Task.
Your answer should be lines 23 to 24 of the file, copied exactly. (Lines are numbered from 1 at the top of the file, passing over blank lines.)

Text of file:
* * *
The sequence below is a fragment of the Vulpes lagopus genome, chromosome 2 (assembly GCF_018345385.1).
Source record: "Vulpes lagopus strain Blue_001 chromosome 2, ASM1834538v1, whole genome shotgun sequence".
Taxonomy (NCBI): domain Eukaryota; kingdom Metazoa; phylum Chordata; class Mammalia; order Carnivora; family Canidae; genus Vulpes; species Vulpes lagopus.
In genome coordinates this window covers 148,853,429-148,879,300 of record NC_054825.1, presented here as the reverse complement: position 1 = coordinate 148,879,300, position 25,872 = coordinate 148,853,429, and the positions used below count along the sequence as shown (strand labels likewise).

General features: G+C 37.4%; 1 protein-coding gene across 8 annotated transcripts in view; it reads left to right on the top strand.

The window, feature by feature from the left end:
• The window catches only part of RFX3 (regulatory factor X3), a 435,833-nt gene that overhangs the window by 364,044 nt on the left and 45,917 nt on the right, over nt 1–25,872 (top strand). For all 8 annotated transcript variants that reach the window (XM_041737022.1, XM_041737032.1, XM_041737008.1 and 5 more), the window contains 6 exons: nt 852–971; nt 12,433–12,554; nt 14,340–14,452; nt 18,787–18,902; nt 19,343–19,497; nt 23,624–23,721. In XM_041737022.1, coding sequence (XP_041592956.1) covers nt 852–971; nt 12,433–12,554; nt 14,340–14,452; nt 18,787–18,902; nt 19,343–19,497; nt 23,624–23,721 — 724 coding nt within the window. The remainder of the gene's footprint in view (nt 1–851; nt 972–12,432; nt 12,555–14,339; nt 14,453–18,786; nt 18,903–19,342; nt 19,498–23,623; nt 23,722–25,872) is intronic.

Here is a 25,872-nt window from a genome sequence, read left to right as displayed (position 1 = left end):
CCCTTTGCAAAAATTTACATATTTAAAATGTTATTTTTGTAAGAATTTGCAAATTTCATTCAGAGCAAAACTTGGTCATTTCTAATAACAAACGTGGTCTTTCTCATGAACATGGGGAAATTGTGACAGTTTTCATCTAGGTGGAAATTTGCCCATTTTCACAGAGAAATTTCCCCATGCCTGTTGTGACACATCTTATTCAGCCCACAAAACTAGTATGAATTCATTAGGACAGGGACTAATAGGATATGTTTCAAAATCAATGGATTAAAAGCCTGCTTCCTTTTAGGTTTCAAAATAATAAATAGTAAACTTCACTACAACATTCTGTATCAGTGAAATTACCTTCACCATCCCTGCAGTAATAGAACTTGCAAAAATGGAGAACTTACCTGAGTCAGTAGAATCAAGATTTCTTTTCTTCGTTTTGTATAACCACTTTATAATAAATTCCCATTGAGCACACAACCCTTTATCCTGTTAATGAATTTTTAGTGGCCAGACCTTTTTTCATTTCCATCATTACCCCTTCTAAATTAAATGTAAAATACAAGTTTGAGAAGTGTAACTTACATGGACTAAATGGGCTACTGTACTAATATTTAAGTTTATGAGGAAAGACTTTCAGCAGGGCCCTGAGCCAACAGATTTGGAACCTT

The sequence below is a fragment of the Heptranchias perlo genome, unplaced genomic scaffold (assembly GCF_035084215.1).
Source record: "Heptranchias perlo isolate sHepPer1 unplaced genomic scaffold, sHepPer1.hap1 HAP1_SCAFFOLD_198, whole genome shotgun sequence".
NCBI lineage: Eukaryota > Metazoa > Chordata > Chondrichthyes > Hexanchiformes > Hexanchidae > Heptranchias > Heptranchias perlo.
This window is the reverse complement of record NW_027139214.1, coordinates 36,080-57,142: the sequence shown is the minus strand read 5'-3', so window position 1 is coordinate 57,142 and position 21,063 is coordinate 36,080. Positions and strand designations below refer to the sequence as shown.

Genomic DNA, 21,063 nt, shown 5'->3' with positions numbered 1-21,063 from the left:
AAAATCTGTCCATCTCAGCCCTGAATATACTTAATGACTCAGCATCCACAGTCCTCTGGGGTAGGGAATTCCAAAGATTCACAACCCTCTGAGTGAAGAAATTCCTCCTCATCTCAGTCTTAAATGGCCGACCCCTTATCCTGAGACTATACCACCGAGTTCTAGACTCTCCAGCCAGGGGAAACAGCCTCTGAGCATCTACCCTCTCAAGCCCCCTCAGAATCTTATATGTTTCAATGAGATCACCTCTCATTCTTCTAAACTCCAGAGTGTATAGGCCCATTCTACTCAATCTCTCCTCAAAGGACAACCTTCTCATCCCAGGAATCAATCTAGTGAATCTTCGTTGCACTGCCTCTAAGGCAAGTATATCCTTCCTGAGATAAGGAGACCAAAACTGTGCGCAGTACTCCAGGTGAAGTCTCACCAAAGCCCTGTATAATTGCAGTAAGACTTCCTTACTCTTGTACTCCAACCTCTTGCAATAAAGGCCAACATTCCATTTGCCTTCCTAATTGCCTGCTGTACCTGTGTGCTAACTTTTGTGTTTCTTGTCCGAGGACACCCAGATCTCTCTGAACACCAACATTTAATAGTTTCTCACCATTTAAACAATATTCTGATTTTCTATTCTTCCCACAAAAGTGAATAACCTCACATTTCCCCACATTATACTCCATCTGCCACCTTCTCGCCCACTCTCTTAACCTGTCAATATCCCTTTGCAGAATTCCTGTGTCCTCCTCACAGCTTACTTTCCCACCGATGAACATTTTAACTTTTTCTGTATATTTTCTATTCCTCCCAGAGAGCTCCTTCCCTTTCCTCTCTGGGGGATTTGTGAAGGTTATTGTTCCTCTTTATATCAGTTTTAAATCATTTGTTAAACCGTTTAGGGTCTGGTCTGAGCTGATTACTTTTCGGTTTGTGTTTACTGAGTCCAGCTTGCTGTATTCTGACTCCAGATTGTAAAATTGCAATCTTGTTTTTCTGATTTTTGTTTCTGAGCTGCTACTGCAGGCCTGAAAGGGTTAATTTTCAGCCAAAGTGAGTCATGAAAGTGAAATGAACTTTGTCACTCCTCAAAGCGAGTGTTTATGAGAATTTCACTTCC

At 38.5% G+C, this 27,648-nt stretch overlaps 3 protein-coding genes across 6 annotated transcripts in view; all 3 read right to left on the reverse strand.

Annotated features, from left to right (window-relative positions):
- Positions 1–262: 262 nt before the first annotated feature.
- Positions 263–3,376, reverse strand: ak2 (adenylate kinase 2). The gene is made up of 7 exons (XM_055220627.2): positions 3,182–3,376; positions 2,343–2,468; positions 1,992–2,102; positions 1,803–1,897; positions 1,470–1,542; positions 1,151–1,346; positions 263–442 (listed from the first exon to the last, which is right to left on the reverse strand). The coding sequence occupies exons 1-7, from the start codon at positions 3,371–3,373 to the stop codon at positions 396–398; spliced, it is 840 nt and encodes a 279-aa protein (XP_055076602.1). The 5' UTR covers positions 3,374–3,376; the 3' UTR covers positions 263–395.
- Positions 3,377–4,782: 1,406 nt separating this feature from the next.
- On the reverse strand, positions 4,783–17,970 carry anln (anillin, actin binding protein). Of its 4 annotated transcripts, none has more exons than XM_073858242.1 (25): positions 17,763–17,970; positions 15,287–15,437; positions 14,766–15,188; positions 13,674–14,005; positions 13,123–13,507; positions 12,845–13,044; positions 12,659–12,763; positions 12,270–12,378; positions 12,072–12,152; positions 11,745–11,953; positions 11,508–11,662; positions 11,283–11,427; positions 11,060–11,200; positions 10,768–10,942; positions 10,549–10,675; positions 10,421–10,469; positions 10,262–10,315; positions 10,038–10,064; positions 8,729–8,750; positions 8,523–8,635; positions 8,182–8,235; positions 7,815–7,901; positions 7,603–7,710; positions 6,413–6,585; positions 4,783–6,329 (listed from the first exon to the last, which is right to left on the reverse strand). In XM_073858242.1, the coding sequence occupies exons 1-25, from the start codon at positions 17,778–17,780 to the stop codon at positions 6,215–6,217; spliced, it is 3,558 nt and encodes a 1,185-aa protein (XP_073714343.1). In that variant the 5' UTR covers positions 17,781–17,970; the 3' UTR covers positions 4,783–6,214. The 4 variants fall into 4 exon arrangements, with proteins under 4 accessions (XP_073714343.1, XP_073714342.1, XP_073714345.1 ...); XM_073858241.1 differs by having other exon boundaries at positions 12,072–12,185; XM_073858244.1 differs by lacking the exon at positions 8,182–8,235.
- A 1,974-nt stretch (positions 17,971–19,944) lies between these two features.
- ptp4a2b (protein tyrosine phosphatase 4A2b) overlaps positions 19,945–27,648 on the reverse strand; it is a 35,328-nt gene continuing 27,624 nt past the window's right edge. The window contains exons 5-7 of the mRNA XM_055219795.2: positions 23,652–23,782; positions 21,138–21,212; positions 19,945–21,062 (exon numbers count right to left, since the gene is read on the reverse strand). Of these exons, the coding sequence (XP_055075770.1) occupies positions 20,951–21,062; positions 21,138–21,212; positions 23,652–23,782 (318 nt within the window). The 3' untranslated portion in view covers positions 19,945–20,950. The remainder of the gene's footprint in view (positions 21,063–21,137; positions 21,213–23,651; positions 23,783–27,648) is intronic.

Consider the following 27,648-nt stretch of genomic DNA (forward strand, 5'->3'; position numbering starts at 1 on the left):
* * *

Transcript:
- ptp4a2b (protein tyrosine phosphatase 4A2b) overlaps positions 19,945–27,648 on the reverse strand; it is a 35,328-nt gene continuing 27,624 nt past the window's right edge. The window contains exons 5-7 of the mRNA XM_055219795.2: positions 23,652–23,782; positions 21,138–21,212; positions 19,945–21,062 (exon numbers count right to left, since the gene is read on the reverse strand). Of these exons, the coding sequence (XP_055075770.1) occupies positions 20,951–21,062; positions 21,138–21,212; positions 23,652–23,782 (318 nt within the window). The 3' untranslated portion in view covers positions 19,945–20,950. The remainder of the gene's footprint in view (positions 21,063–21,137; positions 21,213–23,651; positions 23,783–27,648) is intronic.

Consider the following 27,648-nt stretch of genomic DNA (forward strand, 5'->3'; position numbering starts at 1 on the left):